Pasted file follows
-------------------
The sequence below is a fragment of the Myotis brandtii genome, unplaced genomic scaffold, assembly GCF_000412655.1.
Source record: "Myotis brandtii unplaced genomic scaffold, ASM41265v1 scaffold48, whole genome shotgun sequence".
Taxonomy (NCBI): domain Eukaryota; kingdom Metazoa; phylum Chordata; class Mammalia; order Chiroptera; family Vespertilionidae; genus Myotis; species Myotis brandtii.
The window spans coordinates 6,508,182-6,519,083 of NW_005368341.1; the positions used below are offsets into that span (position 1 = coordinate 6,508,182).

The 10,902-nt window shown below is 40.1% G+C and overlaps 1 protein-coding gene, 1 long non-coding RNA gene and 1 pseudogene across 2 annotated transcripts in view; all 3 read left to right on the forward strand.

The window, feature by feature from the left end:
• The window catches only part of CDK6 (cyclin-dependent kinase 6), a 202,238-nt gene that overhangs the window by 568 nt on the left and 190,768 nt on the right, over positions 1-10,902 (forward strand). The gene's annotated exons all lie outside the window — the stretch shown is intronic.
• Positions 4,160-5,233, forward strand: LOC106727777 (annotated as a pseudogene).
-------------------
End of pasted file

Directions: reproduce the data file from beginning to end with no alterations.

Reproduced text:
The sequence below is a fragment of the Myotis brandtii genome, unplaced genomic scaffold, assembly GCF_000412655.1.
Source record: "Myotis brandtii unplaced genomic scaffold, ASM41265v1 scaffold48, whole genome shotgun sequence".
Taxonomy (NCBI): domain Eukaryota; kingdom Metazoa; phylum Chordata; class Mammalia; order Chiroptera; family Vespertilionidae; genus Myotis; species Myotis brandtii.
The window spans coordinates 6,508,182-6,519,083 of NW_005368341.1; the positions used below are offsets into that span (position 1 = coordinate 6,508,182).

The 10,902-nt window shown below is 40.1% G+C and overlaps 1 protein-coding gene, 1 long non-coding RNA gene and 1 pseudogene across 2 annotated transcripts in view; all 3 read left to right on the forward strand.

The window, feature by feature from the left end:
• The window catches only part of CDK6 (cyclin-dependent kinase 6), a 202,238-nt gene that overhangs the window by 568 nt on the left and 190,768 nt on the right, over positions 1-10,902 (forward strand). The gene's annotated exons all lie outside the window — the stretch shown is intronic.
• Positions 4,160-5,233, forward strand: LOC106727777 (annotated as a pseudogene).